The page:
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Bolder implementation of economic reform announcements is needed to lift confidence in South Africa’s economy, writes Natale Labia.
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The coronavirus pandemic has been, undeniably, a social and economic nightmare for the entire planet. However perhaps for the first time this year, there is some reason to feel a little optimistic about the future of South Africa and the economy.
First, the news on vaccines is remarkably positive, with the UK aiming to start a targeted vaccination program next week and the EU by January. Then, it is apparent that the economic impact of lockdowns has not been as cataclysmic as previously feared. And finally, soon there will even be a rational human being in the White House.
The OECD global economic report released this week is cautiously hopeful. In June, the Paris-based organisation forecasted global GDP growth contraction in excess of 5%. Now, this has been revised to a contraction of ‘only’ 4.2%. This is still the worst year for the global economy ever, even worse than the Great Depression. They are optimistic that the rebound will be just as rapid, with a bounce-back of 4.2% in 2021.
This will however be far from even. The share of GDP of the US and the EU in the world will never be what it was. Growth will increasingly be driven by the Asian powerhouses – China, remarkably, is forecast to grow in 2020. Emerging markets, especially those dependent on tourism, will suffer disproportionally. So will those that were already highly indebted going into this crisis.
Within countries inequalities will also be worse. The global elite have seen their shareholdings in Amazon and Tesla skyrocket this year, while the poor have fewer jobs and welfare benefits than ever.
The World Bank estimates that between 88m to 115m more people will have been pushed into poverty this year than before. That is almost twice the entire population of South Africa. As is written in the book of Matthew: ‘from him who has not, even what he has will be taken away’.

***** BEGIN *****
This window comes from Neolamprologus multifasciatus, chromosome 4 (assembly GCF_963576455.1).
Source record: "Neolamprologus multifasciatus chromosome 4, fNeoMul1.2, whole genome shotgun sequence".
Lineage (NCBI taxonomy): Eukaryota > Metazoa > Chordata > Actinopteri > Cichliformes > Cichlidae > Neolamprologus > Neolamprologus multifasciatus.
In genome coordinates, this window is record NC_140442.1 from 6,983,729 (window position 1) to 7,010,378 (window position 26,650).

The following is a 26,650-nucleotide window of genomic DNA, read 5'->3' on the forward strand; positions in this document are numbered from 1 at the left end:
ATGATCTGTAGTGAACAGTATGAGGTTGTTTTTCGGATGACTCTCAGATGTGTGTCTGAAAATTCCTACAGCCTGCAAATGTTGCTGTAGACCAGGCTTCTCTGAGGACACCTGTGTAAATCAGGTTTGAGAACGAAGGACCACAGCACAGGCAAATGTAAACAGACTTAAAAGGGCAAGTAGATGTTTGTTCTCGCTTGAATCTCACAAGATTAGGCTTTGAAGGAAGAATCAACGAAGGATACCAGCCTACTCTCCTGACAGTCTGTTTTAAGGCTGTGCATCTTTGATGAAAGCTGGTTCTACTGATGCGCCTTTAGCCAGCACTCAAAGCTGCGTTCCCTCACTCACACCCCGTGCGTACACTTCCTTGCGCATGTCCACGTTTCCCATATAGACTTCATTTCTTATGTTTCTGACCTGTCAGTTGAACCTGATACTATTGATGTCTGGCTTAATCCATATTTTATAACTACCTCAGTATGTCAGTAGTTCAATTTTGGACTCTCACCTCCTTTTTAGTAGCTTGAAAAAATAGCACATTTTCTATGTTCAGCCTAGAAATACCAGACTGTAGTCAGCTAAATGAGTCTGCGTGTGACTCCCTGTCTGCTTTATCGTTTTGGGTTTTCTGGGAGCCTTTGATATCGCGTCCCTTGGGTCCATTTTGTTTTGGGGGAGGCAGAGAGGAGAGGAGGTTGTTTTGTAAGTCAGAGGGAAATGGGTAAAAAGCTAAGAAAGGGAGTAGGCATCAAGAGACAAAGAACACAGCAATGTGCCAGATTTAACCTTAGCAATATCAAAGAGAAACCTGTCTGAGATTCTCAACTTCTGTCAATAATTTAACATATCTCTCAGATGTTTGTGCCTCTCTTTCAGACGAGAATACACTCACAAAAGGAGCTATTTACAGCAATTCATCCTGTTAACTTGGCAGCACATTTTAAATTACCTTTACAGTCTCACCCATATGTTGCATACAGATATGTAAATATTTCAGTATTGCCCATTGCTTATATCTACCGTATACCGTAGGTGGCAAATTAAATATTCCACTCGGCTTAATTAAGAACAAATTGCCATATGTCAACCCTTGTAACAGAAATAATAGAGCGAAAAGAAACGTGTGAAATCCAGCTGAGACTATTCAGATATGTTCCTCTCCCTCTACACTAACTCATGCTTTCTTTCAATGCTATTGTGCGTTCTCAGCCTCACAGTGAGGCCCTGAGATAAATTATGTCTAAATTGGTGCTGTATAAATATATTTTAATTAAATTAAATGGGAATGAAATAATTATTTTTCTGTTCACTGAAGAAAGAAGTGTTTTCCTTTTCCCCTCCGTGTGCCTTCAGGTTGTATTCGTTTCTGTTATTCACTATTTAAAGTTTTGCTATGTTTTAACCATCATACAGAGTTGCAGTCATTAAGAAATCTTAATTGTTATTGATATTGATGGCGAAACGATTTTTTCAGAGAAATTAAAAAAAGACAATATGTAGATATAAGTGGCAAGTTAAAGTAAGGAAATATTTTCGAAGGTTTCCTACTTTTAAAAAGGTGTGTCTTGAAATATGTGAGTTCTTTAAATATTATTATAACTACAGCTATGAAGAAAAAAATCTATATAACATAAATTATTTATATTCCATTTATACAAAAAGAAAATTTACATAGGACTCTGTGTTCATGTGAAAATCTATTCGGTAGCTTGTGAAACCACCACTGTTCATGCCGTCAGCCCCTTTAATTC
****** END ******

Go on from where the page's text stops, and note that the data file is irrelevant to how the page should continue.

However, in South Africa too there might be some reason for short term optimism. After a contraction of 8.1% this year, growth is forecasted to return in 2021. Inflation will remain subdued, allowing the SA Reserve Bank to keep interest rates low.
Despite a resurgence in Covid 19 infections in parts of the country, prices for South Africa’s main resource exports have remained high. Finally, savings rates – which have been declining consistently for years – increased 0.1% in July. This bodes well for spending during the festive season.
However, warns the OECD, the longer term outlook for South Africa is grim. Extremely high unemployment will hamper our growth and investment prospects due to a lack of confidence in the economy.
For growth to continue bold fiscal measures are necessary to curb public debt increases. Freezing public service wages and restructuring state-owned enterprises are critical to limit government spending increases. Bolder implementation of government economic reform announcements is needed to lift the confidence of households and businesses.
If this happens, the future could be perhaps mostly the same, but maybe a little bit better.
We can but hope.